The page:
Bureau of Land Management, Interior.
This notice consolidates and clarifies current stay limits on occupancy and/or property on public lands managed by the Bureau of Land Management (BLM) in Montana, North Dakota and South Dakota. Existing limits vary among field offices and states. This notice will establish stay limits on all public lands managed by the BLM as required by 43 CFR 8365 1-2. The proposed stay limits are necessary to protect the natural resources, provide public health, and to provide orderly, equal and consistent use for the public. These proposed stay limits will supersede all existing camping stay limits for BLM administered public lands in Montana, North Dakota & South Dakota published previously.
You should submit your comments within 30 days from the date of publication. In developing final rules, BLM may not consider comments postmarked or received in person or by electronic mail after this date.
You may mail or deliver comments on the proposed Notice to Bart Fitzgerald, Special Agent in Charge, Bureau of Land Management, Montana State Office, and 5001 Southgate Drive, Billings MT 59101. You may also comment by internet e-mail at the following address: MT_Billings_SO@blm.gov.Start Further Info
FOR FURTHER INFORMATION CONTACT:
Bart Fitzgerald, Special Agent in Charge, Montana BLM State Office, 5001 Southgate Drive, Billings Montana 59101, (406) 896-5010.End Further Info End Preamble Start Supplemental Information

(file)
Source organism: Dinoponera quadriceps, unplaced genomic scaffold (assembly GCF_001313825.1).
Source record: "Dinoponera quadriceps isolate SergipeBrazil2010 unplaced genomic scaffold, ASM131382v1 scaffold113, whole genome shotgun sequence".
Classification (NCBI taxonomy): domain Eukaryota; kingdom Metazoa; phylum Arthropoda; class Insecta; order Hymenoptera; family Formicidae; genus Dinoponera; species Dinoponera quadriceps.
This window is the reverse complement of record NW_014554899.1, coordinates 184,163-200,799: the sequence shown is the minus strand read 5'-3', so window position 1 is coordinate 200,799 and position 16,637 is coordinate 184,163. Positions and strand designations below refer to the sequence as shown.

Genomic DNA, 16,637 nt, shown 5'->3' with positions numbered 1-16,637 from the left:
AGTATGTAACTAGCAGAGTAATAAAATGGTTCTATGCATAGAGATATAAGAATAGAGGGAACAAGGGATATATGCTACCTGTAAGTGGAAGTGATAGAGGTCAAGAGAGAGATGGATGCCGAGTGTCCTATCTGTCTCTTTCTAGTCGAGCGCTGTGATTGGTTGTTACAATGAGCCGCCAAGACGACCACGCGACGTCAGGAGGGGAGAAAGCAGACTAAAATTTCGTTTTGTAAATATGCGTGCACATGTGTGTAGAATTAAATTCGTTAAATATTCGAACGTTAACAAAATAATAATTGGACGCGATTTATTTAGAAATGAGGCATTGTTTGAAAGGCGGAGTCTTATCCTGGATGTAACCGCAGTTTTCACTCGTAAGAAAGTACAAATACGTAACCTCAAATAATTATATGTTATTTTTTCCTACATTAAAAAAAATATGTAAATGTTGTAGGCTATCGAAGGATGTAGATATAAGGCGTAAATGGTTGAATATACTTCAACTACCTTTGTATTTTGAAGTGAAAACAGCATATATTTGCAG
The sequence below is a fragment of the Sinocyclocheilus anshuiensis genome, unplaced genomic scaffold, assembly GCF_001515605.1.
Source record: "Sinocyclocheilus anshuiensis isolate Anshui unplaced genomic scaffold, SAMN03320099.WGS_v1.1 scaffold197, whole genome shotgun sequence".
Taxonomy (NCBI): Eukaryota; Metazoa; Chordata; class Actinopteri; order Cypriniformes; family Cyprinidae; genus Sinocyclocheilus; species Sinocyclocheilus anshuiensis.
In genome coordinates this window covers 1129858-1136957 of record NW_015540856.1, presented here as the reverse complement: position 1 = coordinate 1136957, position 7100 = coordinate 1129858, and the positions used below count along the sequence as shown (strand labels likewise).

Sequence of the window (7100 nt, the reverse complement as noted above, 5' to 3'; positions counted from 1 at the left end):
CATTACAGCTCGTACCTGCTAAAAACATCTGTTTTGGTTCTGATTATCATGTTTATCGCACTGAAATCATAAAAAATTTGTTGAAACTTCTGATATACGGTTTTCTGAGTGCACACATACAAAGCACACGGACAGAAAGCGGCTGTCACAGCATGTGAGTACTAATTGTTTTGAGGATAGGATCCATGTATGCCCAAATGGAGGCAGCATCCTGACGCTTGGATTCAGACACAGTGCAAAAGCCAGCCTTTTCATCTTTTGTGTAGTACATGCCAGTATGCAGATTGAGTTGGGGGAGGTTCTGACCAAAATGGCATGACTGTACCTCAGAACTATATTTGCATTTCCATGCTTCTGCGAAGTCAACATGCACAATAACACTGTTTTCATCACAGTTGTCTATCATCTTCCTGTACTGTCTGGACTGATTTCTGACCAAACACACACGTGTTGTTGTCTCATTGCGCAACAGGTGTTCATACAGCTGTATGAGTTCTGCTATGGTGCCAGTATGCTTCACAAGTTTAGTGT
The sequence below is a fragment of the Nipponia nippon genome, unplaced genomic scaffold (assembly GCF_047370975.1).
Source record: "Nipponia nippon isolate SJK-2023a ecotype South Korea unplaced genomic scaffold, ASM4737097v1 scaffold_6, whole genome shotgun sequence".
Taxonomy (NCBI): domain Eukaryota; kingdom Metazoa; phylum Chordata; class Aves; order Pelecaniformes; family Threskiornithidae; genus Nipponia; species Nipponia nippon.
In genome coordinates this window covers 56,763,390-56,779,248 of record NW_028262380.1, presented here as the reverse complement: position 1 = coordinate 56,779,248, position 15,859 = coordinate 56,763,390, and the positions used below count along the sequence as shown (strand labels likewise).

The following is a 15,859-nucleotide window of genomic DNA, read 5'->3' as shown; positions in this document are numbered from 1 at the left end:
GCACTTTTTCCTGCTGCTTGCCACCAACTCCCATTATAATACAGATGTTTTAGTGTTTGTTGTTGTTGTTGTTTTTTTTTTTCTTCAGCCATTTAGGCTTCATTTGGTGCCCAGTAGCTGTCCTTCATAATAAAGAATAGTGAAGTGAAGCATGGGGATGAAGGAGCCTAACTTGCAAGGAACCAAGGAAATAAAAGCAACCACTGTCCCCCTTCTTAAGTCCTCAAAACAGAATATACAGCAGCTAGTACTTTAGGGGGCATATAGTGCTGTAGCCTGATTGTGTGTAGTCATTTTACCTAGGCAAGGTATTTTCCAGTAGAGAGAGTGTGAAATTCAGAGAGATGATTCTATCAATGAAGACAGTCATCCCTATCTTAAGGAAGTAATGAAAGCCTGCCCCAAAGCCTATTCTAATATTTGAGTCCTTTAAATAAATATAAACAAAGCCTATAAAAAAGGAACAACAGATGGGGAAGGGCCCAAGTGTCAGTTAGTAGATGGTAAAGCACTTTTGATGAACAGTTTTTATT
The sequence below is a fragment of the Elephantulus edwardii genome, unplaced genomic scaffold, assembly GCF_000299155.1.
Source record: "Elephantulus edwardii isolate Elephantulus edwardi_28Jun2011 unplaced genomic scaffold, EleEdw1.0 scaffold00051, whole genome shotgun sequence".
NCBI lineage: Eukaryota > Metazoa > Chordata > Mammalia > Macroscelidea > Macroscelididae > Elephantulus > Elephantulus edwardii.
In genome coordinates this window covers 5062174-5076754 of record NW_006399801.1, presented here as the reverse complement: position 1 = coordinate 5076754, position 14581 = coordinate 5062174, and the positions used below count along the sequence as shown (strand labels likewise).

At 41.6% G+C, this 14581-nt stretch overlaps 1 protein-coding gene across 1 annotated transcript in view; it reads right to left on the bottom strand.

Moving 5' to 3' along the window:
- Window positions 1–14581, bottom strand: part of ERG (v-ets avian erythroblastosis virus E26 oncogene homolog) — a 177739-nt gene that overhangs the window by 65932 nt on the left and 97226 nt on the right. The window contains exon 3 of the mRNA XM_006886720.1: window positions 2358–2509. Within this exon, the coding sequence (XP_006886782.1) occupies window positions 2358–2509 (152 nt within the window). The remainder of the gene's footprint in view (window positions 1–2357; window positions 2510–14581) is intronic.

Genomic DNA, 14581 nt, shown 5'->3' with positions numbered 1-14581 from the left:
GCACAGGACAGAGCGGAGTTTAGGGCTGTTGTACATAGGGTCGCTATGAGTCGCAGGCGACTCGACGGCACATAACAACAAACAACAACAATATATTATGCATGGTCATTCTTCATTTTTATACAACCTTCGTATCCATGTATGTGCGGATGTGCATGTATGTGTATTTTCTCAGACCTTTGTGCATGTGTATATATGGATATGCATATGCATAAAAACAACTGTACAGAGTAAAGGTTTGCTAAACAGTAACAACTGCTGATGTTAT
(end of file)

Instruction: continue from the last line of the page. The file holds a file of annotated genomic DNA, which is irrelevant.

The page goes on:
Public Comment Procedures
Your comments on the proposed notice should be specific, should be confined to issues pertinent to the proposed supplementary rules, and should explain the reason for any recommended change or deviation from this proposal. Where possible, your comments should reference the specific section or paragraph of the proposal that you are addressing. BLM may not necessarily consider or include in the Administrative Record for the final comments that BLM receives after the close of the comment period (see DATES) or comments delivered to an address other than those listed above (see ADDRESSES).
The BLM will make your comments, including your name and address, available for public review at the Montana State Office address listed in ADDRESSES above during regular business hours (8 a.m. to 4:30 p.m., Monday through Friday, accept Federal holidays). Before including your address, phone number, e-mail address, or other personal identifying information in your comment, you should be aware that your entire comment—including your personal identifying information—may be made publicly available at any time. While you can ask us in your comment to withhold your personal identifying information from public review, we cannot guarantee that we will be able to do so.